Warehouses Ceiling Heights by the Numbers

Warehouse ceiling heights have continuously risen over the past few decades. Many of the buildings constructed in the 1980’s featured a clear ceiling height of +/- 20′. For clarity, clear ceiling height is generally regarded as the height below any joists, trusses or lighting. In other words, it’s the maximum functional height that a company could use for racking or manufacturing. The actual ceiling height could be a few feet higher than the clear ceiling height but few people have any interest in the actual ceiling height.

The increase in ceiling heights is largely driven by warehousing and logistics companies looking to maximize the cubic space of a warehouse. This is a relatively new concept, whereas before the size of a warehouse was simply a computation of it’s square footage (length times width), the next generation of warehousing now adds height. Indeed, if a company can add another set of racking it will find new efficiencies with the added space. Combined with land constraints in certain markets, new warehouses are approaching 40′. Vancouver, for example, has many properties featuring 36′ to 40′ clear ceiling heights.

We recently conducted an analysis of new developments in Edmonton and the results indicate an increase in ceiling heights for new developments but none yet approaching the 36′ – 40′ threshold found in other markets. Here are four major industrial developments under way with the corresponding ceiling heights:

Cornerstone Business Park – Hopewell Developments – 28′ clear
Horizon Business Park – Hopewell Developments – 28′ clear
Northport Business Park – Oxford Properties – 28′ clear
Henday Industrial Park – WAM/Walton – 28′ – 32′ clear

There are speciality industrial buildings that have significantly higher ceiling heights, such as the 47′ clear ceiling height of Block 45 in Leduc, but they are certainly exceptions to the norm. In the case of Block 45, the unusually high ceiling height was custom built for the previous occupant.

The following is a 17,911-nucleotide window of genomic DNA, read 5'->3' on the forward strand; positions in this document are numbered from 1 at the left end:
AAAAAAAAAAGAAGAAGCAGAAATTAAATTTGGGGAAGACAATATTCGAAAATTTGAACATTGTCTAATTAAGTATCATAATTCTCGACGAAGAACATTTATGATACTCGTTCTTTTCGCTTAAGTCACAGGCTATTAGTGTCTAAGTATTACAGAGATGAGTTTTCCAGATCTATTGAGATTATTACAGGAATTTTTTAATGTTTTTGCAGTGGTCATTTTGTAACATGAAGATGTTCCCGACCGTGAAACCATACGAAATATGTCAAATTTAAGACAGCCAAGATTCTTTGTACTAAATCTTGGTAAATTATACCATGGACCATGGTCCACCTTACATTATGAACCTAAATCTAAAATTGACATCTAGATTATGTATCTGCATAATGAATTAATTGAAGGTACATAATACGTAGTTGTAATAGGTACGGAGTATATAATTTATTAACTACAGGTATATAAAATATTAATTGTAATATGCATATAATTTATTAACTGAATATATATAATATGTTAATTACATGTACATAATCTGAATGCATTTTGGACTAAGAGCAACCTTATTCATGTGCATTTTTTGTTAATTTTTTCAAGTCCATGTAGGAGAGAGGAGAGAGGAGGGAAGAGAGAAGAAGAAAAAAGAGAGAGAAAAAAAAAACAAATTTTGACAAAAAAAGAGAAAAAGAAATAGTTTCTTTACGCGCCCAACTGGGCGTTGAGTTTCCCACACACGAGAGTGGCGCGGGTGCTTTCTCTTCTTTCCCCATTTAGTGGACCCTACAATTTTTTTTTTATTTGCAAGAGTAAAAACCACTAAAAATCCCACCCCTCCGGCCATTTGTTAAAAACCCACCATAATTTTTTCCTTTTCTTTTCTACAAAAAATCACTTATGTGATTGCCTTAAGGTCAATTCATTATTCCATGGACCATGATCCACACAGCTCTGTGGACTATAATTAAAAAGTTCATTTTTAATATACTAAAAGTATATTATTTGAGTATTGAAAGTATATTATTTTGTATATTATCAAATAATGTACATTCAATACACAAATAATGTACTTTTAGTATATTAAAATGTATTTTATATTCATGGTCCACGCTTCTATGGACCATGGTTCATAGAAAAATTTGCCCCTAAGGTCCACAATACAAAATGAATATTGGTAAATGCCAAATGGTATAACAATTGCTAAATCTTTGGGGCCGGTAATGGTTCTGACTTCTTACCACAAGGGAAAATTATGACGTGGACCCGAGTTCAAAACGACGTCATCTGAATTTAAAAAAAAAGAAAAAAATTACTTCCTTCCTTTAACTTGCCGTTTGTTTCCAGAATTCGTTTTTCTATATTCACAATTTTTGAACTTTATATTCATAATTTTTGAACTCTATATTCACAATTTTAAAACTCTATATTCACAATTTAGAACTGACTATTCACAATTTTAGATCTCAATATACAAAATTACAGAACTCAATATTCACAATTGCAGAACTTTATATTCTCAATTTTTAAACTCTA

New technology allows for advanced racking and computer systems but it does come with a cost. Notwithstanding the added cost of materials to increase the height, there may need to be upgrades to both the concrete slab, lighting and the sprinkler systems. Furthermore, there are increased operating costs, such as higher utility costs to heat the extra cubic space.  In a market like Edmonton’s, where there is a tremendous amount of land to expand into, it seems like 28′ – 32′ seems to be the optimal balance of cost and benefit.

Our Team

Chad Griffiths

Chad Griffiths

SIOR, CCIM

Chad is a partner with NAI Commercial Real Estate and focuses on the Greater Edmonton area. Chad entered the industry in 2004 and has completed over 400 commercial transactions with clients ranging from small, local companies to large institutional owners. Chad has been a top 15 producer Canada-wide since 2013.

Ryan Brown

Ryan Brown

BCom, SIOR

Ryan is a partner with NAI Commercial Real Estate in Edmonton. He is currently ranked nationally as one of NAI's top advisors in Canada. Having executed in excess of $100 Million dollars worth of sales transactions and over 2 Million square feet of lease transactions, Ryan has developed a firm understanding of asset evaluation and an aptitude for building design, functionality, and practicality for long term use.

Darcie Bouteiller

Darcie Bouteiller

Darcie is a licensed Commercial Real Estate Agent in the Province of Alberta with a focus on the Edmonton market and its surrounding areas. Darcie accomplishes custom solutions for her clients through her personable nature and results driven attitude. Darcie can help if you are looking to invest in commercial real estate or are looking for representation for a sale or lease transactions.

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2 thoughts on “Warehouses Ceiling Heights by the Numbers

    • To our knowledge there hasn’t been a study of that magnitude (nor would there even be a repository of data that would allow it to be analyzed). We could provide our own anecdotal assessment, but it would be based solely on our knowledge of Edmonton. Alternatively, a study could be conducted looking at 30 year old buildings in the major markets and comparing it to current standards. What do you require the data for?

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